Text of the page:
"OIG interviews with principals of 30 audited schools that held more than 500 combined audit failures revealed that many didn’t know all the admissions rules, which are scattered across several locations. Others knew the rules and broke them. In some cases, audit failures may have been caused by documentation errors. [...] One principal improperly admitted her four children, her niece and nephew.” - A Theory of Auditability for Allocation and Social Choice Mechanisms
One formal way to model how a coordinator can prove that it acted correctly is to introduce a measure of auditability: The number of users who need to communicate to detect cheating. in his presentation linked previously, Chitra outlined that zero-knowledge proofs could help make succinct auditability statements for very large mechanisms. Auctions are used every day around the world, and it is key that coordinators are held accountable.
Hide the mechanism itself to increase privacy and resilience
Counterintuitively, it is possible to hide details of the mechanism itself from any participants. In a recent paper, Canetti, Fiat and Gonczarowski show how to commit to, and run, any given mechanism without disclosing it, while enabling the verification of incentive properties and the outcome—all without the need for any mediators.
It is useful to distinguish two different classes of mechanisms to intuit the relevance:
- In the first class, players have private types and public actions/reports. This includes auctions and matching mechanisms. By hiding parts of the mechanism, it can become harder for players to collude or infer private costs of the mechanism designer. As another example, we can e.g., in a matching setting, hide whether the mechanism that is run is Deferred Acceptance, Top Trading Cycles, or Serial Dictatorship.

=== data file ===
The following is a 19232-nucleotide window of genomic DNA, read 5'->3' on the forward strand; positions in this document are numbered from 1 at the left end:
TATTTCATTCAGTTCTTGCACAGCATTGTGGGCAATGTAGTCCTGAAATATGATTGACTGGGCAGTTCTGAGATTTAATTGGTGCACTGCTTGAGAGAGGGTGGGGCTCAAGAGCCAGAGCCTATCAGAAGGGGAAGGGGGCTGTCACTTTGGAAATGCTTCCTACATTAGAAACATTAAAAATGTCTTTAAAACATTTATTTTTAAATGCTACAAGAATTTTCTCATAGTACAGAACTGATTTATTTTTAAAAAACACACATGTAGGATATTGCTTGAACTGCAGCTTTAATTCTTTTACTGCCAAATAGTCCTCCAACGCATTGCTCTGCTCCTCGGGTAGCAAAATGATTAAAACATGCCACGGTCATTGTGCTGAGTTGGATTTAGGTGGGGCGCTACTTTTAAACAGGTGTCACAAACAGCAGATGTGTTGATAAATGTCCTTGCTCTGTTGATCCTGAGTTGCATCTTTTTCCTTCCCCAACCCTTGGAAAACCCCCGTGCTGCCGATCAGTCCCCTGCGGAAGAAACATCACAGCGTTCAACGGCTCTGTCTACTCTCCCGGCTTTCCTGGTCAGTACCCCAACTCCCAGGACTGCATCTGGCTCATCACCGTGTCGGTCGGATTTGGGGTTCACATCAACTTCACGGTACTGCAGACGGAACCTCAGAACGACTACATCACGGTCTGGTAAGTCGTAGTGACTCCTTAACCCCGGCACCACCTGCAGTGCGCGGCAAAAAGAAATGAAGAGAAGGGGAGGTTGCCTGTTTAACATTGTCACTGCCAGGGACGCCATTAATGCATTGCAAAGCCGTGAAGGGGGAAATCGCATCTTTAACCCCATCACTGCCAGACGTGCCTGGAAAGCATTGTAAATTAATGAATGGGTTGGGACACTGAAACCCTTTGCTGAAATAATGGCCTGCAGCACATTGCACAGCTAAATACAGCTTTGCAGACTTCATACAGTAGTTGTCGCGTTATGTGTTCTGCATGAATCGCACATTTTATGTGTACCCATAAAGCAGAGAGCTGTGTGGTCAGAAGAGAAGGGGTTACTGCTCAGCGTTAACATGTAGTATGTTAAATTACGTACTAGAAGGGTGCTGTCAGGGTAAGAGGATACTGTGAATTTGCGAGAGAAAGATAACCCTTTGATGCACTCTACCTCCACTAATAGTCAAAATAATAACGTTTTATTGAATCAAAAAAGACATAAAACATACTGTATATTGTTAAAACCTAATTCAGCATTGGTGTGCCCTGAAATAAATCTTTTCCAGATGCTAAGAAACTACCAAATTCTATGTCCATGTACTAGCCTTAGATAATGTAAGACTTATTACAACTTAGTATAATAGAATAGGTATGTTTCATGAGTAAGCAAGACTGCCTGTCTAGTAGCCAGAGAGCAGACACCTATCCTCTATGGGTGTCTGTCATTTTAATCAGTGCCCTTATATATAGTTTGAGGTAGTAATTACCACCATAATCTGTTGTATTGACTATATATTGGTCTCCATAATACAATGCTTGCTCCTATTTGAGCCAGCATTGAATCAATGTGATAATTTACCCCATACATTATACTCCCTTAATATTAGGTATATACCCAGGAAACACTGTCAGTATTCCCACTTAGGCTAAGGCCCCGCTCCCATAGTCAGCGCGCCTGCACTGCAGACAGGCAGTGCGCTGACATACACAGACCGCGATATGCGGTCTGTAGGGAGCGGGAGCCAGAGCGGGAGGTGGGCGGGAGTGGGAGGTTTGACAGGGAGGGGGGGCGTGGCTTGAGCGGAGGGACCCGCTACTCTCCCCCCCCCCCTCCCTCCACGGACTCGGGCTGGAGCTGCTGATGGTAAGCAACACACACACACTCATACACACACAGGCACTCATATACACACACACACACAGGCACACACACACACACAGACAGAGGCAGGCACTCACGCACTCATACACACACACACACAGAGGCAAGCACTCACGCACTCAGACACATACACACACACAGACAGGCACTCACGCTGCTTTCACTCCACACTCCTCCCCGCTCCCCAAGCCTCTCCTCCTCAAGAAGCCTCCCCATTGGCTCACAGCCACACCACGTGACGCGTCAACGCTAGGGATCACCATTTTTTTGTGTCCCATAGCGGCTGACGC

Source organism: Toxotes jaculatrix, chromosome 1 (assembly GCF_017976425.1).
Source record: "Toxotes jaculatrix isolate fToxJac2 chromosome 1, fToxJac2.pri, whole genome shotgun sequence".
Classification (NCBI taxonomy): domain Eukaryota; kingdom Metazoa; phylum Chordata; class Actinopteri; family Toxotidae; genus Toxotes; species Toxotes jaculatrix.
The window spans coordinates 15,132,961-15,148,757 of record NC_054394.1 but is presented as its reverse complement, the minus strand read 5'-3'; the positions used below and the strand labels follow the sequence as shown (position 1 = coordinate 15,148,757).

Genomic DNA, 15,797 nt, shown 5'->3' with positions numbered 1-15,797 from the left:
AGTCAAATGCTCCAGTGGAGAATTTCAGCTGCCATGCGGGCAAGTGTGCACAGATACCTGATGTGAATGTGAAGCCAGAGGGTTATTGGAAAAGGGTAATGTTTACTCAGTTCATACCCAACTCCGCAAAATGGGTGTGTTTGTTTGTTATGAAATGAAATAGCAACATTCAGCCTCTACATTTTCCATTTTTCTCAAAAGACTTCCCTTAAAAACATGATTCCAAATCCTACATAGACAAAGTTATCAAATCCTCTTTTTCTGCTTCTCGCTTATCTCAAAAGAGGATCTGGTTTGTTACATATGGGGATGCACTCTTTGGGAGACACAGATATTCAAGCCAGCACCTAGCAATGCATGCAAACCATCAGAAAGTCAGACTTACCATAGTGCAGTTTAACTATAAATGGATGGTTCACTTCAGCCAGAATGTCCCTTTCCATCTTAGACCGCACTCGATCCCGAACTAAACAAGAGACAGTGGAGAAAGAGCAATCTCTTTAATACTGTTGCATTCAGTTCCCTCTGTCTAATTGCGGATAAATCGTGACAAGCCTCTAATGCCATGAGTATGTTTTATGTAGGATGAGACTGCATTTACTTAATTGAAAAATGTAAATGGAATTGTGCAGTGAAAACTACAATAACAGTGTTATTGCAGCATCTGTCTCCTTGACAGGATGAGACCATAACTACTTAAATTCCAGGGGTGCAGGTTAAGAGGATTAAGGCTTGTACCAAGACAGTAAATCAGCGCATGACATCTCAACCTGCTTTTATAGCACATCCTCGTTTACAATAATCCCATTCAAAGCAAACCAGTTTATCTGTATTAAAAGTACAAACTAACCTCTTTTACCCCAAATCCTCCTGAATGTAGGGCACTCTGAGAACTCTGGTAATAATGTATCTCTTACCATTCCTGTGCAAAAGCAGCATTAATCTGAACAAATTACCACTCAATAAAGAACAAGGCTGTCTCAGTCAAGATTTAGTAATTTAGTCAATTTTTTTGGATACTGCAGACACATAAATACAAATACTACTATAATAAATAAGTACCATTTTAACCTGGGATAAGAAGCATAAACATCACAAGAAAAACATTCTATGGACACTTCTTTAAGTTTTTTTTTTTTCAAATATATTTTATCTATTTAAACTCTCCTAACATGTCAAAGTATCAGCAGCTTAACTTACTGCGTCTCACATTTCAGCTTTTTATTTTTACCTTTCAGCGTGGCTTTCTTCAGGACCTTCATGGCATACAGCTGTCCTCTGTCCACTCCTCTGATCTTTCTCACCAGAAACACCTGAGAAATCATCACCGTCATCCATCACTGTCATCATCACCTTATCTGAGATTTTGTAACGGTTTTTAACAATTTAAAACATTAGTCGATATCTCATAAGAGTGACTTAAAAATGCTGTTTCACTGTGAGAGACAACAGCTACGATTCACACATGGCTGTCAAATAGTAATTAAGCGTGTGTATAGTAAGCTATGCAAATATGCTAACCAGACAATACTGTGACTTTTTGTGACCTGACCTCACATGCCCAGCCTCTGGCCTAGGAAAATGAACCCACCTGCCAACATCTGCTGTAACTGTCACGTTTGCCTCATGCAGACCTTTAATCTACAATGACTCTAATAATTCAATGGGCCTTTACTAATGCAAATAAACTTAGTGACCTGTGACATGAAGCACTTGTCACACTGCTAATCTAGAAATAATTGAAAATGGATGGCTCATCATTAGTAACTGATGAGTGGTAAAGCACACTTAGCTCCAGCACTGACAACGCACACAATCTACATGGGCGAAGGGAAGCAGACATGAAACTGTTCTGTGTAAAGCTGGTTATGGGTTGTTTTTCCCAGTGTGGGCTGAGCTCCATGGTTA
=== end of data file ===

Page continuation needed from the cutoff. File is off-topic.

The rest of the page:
- In the second class, players have private actions (and hence moral hazard), which includes contracts (and contract theory). The principal would be sending to the agent a cryptographic commitment to a hidden contract along with a zero-knowledge proof of the optimal effort for the agent to exert.
It has yet to be seen in which areas this counterintuitive and powerful approach can be of value. Perhaps one day auctions and salary negotiations worldwide use zero-knowledge proofs to preserve participants' privacy.
Remove reliance on the coordinator entirely and grow credible neutrality
For some settings, the holy grail is to entirely remove trust in a coordinator. By leveraging a zero-knowledge, proof-based cryptocurrency like Aleo, many mechanisms can be instantiated in a privacy-preserving and credibly neutral way.
There has been a wealth of research and development in recent years, ranging from on-chain auctions to on-chain voting, which are just waiting to be adopted. You can already find examples of these on our developer documentation.
In conclusion, the integration of zero-knowledge proofs into mechanism design holds immense potential for transforming the way we incentivize and coordinate social interactions. Concrete applications of zero-knowledge proofs in mechanism design can range from financial auctions to school placements.
Cryptocurrencies like Aleo make it possible to eliminate the need for trust in coordinators entirely. With ongoing research and development, the adoption of zero-knowledge mechanisms promises a future where social coordination can occur in a privacy-preserving and credibly neutral manner, ushering in a new era of transparency and cooperation.